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Have You Played... The Room?

Boxing clever

I’ve never understood why The Room is called The Room and not The Box. Yes, the box is in a room, but your eyes are so drawn to this ornate toy that you don’t ponder what is happening around you. And it really is a good game about boxes: the mystery of what’s inside them, the thrill of prising one open and… er, that’s about it. But that’s arguably everything that is good about boxes. (Okay, so stamping them flat for recycling is also good fun, but that would make for quite a brief puzzle game.) The important thing, is that Fireproof do both of these things very well.

Perhaps prising is the wrong word. Nothing is done by force in The Room. The box is an intricate collection of switches, cogs and hinges, discovered by rotating a gorgeous 3D model, zooming in and poking it. On iOS, where this originally appeared, it was a touchscreen triumph, one of the few games to so perfectly nail the tactile sensations of buttons and dials that I didn’t mind gumming up the screen with greasy fingerprints. (And because the first three games all released just before Christmas, fingers were guaranteed to be extra sticky with festive treats.)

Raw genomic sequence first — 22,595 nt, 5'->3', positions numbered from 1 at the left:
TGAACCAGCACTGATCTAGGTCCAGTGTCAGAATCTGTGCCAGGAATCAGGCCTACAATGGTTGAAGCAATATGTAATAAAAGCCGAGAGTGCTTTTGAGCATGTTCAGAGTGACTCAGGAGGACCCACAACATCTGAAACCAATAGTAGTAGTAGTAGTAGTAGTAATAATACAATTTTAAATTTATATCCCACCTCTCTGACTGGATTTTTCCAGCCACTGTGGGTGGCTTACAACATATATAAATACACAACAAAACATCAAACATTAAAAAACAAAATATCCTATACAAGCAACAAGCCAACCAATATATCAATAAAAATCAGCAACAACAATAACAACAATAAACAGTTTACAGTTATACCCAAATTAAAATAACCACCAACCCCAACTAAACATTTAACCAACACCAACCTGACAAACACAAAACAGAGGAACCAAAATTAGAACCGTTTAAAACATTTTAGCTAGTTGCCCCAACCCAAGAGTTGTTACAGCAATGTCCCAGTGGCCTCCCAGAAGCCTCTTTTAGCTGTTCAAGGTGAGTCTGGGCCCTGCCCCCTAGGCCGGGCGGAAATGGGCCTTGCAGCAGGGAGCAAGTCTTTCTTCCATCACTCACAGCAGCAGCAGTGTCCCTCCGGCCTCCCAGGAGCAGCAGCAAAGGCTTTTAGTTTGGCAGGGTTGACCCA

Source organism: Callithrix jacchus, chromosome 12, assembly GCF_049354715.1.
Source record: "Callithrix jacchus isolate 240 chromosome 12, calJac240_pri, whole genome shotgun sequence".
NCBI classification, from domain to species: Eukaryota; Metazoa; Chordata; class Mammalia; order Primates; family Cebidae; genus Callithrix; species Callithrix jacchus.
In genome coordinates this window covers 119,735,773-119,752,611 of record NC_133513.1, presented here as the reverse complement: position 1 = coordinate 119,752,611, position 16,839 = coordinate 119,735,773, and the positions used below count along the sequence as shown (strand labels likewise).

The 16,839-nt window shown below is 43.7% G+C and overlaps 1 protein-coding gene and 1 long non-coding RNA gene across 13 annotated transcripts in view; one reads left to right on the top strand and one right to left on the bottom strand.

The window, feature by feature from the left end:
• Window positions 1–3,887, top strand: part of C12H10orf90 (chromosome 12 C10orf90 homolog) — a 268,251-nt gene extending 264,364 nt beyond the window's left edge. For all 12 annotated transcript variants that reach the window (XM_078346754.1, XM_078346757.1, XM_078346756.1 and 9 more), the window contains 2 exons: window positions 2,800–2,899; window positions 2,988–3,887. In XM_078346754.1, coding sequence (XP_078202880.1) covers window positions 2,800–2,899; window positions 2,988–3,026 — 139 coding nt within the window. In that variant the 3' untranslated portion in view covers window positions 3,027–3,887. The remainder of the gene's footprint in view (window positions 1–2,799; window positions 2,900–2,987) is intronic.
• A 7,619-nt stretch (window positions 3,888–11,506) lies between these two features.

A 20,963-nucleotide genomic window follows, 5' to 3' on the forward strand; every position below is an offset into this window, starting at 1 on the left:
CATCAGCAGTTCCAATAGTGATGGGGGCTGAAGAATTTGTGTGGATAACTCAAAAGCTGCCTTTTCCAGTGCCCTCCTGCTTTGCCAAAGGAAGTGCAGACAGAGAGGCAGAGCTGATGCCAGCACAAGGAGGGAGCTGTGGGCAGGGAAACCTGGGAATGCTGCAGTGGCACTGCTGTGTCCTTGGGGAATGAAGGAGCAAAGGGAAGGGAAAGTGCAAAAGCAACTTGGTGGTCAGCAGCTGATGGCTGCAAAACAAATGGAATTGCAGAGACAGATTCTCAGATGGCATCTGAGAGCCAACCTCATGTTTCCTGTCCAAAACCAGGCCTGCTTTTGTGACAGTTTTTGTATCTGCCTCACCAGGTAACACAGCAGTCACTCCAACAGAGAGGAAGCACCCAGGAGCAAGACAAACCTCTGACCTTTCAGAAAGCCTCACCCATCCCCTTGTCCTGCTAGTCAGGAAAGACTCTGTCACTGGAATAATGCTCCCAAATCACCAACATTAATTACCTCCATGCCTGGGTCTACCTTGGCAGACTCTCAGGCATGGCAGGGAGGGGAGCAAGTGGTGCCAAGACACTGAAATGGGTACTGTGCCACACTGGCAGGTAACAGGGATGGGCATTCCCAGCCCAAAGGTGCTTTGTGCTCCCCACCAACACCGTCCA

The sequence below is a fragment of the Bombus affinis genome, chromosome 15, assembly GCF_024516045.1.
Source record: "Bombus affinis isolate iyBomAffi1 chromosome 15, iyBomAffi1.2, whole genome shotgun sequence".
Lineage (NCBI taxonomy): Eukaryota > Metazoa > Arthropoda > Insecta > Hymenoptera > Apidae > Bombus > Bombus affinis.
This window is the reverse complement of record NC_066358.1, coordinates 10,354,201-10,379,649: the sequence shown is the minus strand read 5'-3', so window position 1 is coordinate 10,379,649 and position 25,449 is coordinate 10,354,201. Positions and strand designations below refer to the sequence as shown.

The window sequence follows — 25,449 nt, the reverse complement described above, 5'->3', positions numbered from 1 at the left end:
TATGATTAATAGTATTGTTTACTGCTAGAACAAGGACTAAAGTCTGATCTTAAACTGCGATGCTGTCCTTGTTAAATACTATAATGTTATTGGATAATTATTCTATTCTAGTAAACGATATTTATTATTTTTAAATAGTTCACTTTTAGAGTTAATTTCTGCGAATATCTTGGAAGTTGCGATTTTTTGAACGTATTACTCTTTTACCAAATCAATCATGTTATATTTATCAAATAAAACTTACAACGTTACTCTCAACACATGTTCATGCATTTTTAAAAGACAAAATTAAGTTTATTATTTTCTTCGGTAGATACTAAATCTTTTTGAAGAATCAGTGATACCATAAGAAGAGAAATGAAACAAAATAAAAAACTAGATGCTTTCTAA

Shifting to PC loses the immediate connection, but everything else here is exemplary porting work. As celebrated in John’s The Room review, great effort went into updating all assets for high resolution monitors. In a game about texture and mechanical craftsmanship, this eye for detail really matters. It’s only a short experience - a couple of hours - but replaying this over the Christmas holidays (this time gumming up my mouse with the remnants of Quality Streets) I was impressed at how little I’d remembered, and how satisfying all these click-clacking transformations were afresh.

You can currently get The Room for £3.99 on Steam, and all three PC ports for just over a tenner. The gap between new Rooms seems to be growing in line with the team’s ambition - the last one (yet to be ported to PC) gave us an entire house of rooms with multiple boxes. Come 2030 I expect an entire city of toys to poke and prod.

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